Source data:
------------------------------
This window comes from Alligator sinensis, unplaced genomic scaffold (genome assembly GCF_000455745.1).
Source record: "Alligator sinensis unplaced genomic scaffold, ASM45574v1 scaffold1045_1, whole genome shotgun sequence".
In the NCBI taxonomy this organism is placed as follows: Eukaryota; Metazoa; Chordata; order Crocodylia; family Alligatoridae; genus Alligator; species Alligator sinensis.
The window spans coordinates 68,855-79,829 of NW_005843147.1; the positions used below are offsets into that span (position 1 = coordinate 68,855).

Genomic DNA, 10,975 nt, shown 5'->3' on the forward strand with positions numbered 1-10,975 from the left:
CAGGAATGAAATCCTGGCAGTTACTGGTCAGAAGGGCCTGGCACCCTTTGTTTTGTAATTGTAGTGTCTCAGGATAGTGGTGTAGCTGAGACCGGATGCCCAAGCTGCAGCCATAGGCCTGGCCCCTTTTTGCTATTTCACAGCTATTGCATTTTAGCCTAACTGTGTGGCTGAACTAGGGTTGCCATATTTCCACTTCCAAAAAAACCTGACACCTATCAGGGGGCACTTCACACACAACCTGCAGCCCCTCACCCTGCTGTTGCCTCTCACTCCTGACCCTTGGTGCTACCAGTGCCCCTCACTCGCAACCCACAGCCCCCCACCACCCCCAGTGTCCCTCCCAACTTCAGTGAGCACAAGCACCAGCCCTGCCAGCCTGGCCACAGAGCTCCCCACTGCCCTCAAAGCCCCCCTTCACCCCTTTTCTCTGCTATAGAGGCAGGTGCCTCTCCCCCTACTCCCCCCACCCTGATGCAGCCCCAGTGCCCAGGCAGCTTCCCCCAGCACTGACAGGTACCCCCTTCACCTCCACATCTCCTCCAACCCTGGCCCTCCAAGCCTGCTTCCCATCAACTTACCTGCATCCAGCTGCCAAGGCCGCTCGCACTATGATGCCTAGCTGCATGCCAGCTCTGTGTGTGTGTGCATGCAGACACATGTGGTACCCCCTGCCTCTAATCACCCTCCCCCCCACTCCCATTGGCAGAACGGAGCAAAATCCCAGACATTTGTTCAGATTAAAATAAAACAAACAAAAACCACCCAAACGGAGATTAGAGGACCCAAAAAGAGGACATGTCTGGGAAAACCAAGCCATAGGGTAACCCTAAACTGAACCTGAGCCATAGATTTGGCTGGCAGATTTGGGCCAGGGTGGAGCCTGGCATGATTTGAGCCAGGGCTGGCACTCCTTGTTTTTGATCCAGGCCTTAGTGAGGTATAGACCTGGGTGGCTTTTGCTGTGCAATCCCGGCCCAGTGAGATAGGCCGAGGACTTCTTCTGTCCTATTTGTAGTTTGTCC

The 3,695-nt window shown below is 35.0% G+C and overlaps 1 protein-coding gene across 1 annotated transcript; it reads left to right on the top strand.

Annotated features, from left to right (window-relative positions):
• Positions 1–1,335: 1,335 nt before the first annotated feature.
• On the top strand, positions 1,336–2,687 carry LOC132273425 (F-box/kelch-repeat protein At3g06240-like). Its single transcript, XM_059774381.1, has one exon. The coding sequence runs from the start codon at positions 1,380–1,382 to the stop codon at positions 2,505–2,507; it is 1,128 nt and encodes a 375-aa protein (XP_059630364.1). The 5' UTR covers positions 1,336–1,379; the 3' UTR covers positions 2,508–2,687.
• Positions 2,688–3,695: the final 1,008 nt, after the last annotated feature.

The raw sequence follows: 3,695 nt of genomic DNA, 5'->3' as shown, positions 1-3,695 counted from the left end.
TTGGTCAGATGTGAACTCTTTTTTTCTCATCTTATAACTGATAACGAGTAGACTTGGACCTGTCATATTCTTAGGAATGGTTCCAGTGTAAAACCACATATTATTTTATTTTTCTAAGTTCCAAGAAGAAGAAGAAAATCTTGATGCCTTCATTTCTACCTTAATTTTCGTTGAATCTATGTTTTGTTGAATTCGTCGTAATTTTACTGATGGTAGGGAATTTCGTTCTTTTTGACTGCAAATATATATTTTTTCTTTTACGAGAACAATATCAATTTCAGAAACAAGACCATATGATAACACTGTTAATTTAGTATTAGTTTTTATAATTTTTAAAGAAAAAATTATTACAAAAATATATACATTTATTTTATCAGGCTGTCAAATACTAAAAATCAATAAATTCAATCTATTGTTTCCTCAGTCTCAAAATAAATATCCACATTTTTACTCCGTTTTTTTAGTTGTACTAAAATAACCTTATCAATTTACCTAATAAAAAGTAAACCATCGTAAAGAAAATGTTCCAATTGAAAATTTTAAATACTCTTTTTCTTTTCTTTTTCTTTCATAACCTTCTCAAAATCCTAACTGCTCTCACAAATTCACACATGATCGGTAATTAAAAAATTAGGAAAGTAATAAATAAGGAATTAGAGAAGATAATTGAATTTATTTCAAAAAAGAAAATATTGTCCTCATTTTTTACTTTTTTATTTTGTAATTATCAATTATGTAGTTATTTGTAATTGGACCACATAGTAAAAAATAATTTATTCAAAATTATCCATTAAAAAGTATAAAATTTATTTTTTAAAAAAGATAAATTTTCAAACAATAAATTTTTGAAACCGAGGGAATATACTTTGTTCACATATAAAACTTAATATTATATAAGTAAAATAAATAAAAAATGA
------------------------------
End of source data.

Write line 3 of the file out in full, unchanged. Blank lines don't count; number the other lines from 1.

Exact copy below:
In the NCBI taxonomy this organism is placed as follows: Eukaryota; Metazoa; Chordata; order Crocodylia; family Alligatoridae; genus Alligator; species Alligator sinensis.